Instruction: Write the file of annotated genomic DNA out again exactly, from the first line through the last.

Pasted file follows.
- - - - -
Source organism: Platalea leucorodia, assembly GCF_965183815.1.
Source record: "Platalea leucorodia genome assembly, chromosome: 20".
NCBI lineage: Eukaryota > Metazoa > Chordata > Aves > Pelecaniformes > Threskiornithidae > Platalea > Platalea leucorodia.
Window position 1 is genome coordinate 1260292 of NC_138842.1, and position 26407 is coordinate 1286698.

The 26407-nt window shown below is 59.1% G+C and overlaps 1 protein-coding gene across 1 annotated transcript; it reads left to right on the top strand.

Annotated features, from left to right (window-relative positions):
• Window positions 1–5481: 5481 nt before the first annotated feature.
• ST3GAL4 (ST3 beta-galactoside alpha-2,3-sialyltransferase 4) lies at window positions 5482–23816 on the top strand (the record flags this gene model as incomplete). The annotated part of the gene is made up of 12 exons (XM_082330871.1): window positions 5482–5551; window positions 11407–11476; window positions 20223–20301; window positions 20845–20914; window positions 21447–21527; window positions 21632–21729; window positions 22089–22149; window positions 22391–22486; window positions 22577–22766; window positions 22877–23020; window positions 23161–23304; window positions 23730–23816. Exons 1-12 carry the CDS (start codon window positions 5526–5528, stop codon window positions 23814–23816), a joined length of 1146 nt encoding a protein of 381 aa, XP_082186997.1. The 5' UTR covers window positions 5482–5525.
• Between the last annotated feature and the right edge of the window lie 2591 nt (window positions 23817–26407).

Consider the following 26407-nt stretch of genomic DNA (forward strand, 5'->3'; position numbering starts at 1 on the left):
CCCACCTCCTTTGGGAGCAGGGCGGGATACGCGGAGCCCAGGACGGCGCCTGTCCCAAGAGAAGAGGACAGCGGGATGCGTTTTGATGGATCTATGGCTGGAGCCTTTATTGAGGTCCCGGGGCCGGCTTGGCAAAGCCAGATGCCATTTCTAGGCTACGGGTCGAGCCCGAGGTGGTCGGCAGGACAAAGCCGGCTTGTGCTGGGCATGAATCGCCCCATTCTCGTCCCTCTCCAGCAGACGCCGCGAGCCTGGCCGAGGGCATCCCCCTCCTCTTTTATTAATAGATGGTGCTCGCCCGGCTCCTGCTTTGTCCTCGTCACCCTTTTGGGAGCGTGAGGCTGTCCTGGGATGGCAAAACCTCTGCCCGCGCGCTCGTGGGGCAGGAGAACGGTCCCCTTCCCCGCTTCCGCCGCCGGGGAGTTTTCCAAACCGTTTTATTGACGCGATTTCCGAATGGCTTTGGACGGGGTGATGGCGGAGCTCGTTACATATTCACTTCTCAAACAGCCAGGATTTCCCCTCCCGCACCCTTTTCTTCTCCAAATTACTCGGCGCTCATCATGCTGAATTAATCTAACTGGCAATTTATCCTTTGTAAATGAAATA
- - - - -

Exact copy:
Source organism: Platalea leucorodia, assembly GCF_965183815.1.
Source record: "Platalea leucorodia genome assembly, chromosome: 20".
NCBI lineage: Eukaryota > Metazoa > Chordata > Aves > Pelecaniformes > Threskiornithidae > Platalea > Platalea leucorodia.
Window position 1 is genome coordinate 1260292 of NC_138842.1, and position 26407 is coordinate 1286698.

The 26407-nt window shown below is 59.1% G+C and overlaps 1 protein-coding gene across 1 annotated transcript; it reads left to right on the top strand.

Annotated features, from left to right (window-relative positions):
• Window positions 1–5481: 5481 nt before the first annotated feature.
• ST3GAL4 (ST3 beta-galactoside alpha-2,3-sialyltransferase 4) lies at window positions 5482–23816 on the top strand (the record flags this gene model as incomplete). The annotated part of the gene is made up of 12 exons (XM_082330871.1): window positions 5482–5551; window positions 11407–11476; window positions 20223–20301; window positions 20845–20914; window positions 21447–21527; window positions 21632–21729; window positions 22089–22149; window positions 22391–22486; window positions 22577–22766; window positions 22877–23020; window positions 23161–23304; window positions 23730–23816. Exons 1-12 carry the CDS (start codon window positions 5526–5528, stop codon window positions 23814–23816), a joined length of 1146 nt encoding a protein of 381 aa, XP_082186997.1. The 5' UTR covers window positions 5482–5525.
• Between the last annotated feature and the right edge of the window lie 2591 nt (window positions 23817–26407).

Consider the following 26407-nt stretch of genomic DNA (forward strand, 5'->3'; position numbering starts at 1 on the left):
CCCACCTCCTTTGGGAGCAGGGCGGGATACGCGGAGCCCAGGACGGCGCCTGTCCCAAGAGAAGAGGACAGCGGGATGCGTTTTGATGGATCTATGGCTGGAGCCTTTATTGAGGTCCCGGGGCCGGCTTGGCAAAGCCAGATGCCATTTCTAGGCTACGGGTCGAGCCCGAGGTGGTCGGCAGGACAAAGCCGGCTTGTGCTGGGCATGAATCGCCCCATTCTCGTCCCTCTCCAGCAGACGCCGCGAGCCTGGCCGAGGGCATCCCCCTCCTCTTTTATTAATAGATGGTGCTCGCCCGGCTCCTGCTTTGTCCTCGTCACCCTTTTGGGAGCGTGAGGCTGTCCTGGGATGGCAAAACCTCTGCCCGCGCGCTCGTGGGGCAGGAGAACGGTCCCCTTCCCCGCTTCCGCCGCCGGGGAGTTTTCCAAACCGTTTTATTGACGCGATTTCCGAATGGCTTTGGACGGGGTGATGGCGGAGCTCGTTACATATTCACTTCTCAAACAGCCAGGATTTCCCCTCCCGCACCCTTTTCTTCTCCAAATTACTCGGCGCTCATCATGCTGAATTAATCTAACTGGCAATTTATCCTTTGTAAATGAAATA